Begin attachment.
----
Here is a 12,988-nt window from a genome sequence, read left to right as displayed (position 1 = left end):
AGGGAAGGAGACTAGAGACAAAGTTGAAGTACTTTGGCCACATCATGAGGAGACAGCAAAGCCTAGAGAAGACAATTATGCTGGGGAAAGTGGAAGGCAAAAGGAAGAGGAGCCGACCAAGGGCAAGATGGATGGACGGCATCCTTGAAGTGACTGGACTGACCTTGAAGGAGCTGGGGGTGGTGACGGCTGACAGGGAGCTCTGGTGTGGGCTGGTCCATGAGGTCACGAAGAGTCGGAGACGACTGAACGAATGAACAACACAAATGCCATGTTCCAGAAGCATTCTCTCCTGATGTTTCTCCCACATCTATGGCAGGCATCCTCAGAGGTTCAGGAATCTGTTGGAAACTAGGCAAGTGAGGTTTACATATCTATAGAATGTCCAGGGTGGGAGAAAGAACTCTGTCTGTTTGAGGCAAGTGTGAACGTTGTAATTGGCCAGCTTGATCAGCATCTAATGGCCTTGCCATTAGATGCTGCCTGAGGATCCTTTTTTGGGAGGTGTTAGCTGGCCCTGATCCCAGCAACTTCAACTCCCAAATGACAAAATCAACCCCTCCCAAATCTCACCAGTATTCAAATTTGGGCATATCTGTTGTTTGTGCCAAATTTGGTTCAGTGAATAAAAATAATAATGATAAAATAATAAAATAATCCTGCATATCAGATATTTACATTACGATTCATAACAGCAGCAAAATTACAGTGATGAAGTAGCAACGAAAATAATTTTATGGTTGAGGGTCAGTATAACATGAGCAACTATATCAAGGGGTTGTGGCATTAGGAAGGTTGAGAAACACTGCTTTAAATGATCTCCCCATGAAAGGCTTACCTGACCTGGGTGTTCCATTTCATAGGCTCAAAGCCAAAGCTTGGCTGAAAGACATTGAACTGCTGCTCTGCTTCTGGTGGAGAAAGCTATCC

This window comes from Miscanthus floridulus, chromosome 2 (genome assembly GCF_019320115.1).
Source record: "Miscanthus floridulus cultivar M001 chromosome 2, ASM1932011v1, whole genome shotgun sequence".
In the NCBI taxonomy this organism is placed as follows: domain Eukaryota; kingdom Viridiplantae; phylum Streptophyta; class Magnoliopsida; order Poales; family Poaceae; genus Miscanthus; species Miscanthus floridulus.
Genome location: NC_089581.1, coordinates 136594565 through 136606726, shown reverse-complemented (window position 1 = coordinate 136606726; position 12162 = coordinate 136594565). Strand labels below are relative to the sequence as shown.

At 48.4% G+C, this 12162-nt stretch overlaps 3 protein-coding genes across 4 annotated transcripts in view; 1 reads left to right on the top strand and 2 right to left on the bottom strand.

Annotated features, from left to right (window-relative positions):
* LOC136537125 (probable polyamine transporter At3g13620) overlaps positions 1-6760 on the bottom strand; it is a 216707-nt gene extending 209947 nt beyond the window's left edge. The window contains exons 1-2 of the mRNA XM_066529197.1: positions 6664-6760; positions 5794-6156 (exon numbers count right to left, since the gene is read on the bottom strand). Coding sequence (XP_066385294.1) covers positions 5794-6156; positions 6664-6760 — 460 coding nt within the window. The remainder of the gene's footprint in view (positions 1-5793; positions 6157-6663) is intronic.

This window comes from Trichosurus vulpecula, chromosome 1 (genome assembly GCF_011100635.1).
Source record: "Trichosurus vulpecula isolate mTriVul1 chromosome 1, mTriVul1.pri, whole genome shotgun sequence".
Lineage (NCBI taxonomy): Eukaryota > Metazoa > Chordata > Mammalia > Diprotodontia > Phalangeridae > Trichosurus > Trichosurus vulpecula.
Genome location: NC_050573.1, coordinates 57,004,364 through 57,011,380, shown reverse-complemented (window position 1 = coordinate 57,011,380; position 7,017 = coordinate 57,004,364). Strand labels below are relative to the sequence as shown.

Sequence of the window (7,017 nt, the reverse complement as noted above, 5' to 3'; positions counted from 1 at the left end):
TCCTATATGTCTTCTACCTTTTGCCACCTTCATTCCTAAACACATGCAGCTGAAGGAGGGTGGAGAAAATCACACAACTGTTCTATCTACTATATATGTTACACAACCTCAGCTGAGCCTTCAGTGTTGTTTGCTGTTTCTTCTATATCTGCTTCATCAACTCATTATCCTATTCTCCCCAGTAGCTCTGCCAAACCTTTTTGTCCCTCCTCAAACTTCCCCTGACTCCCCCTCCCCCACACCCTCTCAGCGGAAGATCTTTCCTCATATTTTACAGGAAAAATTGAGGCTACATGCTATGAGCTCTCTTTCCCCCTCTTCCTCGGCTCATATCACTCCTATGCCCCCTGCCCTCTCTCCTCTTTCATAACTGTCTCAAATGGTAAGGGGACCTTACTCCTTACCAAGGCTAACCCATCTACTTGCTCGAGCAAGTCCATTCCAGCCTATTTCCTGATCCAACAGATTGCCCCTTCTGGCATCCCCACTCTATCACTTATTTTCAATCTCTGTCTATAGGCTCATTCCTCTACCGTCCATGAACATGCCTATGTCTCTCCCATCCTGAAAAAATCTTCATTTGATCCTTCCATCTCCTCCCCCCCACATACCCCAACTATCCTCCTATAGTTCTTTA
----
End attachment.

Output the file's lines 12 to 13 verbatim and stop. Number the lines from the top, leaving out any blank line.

Lineage (NCBI taxonomy): Eukaryota > Metazoa > Chordata > Mammalia > Diprotodontia > Phalangeridae > Trichosurus > Trichosurus vulpecula.
Genome location: NC_050573.1, coordinates 57,004,364 through 57,011,380, shown reverse-complemented (window position 1 = coordinate 57,011,380; position 7,017 = coordinate 57,004,364). Strand labels below are relative to the sequence as shown.